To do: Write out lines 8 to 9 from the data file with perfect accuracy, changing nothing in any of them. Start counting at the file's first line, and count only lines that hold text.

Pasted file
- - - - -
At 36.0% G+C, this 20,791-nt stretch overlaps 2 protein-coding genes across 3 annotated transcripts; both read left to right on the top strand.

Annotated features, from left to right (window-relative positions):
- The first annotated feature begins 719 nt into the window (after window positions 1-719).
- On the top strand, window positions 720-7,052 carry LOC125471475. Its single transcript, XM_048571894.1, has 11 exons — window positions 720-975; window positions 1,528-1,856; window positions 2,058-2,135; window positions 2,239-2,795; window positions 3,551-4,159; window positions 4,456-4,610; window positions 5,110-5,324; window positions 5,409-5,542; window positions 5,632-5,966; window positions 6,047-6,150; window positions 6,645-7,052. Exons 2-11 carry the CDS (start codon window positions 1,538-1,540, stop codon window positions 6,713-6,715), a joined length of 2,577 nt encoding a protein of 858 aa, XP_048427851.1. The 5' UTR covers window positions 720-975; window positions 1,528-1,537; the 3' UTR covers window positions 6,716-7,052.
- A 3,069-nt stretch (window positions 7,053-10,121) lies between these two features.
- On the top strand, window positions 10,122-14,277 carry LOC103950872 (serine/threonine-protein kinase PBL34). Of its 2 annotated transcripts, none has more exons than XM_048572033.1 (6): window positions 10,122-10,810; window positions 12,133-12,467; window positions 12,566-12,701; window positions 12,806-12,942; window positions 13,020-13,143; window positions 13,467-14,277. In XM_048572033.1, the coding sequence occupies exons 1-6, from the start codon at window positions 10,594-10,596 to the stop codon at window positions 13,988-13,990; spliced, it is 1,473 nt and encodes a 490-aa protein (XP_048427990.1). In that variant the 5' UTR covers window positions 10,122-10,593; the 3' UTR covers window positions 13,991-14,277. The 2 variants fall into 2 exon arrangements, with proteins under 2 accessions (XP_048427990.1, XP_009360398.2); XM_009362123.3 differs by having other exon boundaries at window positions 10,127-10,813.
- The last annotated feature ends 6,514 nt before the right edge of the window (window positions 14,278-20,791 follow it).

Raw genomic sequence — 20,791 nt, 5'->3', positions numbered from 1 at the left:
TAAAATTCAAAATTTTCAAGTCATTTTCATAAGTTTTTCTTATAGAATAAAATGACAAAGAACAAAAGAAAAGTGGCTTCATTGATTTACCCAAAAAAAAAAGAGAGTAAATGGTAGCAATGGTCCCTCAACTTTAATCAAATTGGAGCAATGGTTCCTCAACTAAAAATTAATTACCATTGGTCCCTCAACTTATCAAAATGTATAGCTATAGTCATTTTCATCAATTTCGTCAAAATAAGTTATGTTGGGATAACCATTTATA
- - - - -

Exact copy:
Raw genomic sequence — 20,791 nt, 5'->3', positions numbered from 1 at the left:
TAAAATTCAAAATTTTCAAGTCATTTTCATAAGTTTTTCTTATAGAATAAAATGACAAAGAACAAAAGAAAAGTGGCTTCATTGATTTACCCAAAAAAAAAAGAGAGTAAATGGTAGCAATGGTCCCTCAACTTTAATCAAATTGGAGCAATGGTTCCTCAACTAAAAATTAATTACCATTGGTCCCTCAACTTATCAAAATGTATAGCTATAGTCATTTTCATCAATTTCGTCAAAATAAGTTATGTTGGGATAACCATTTATA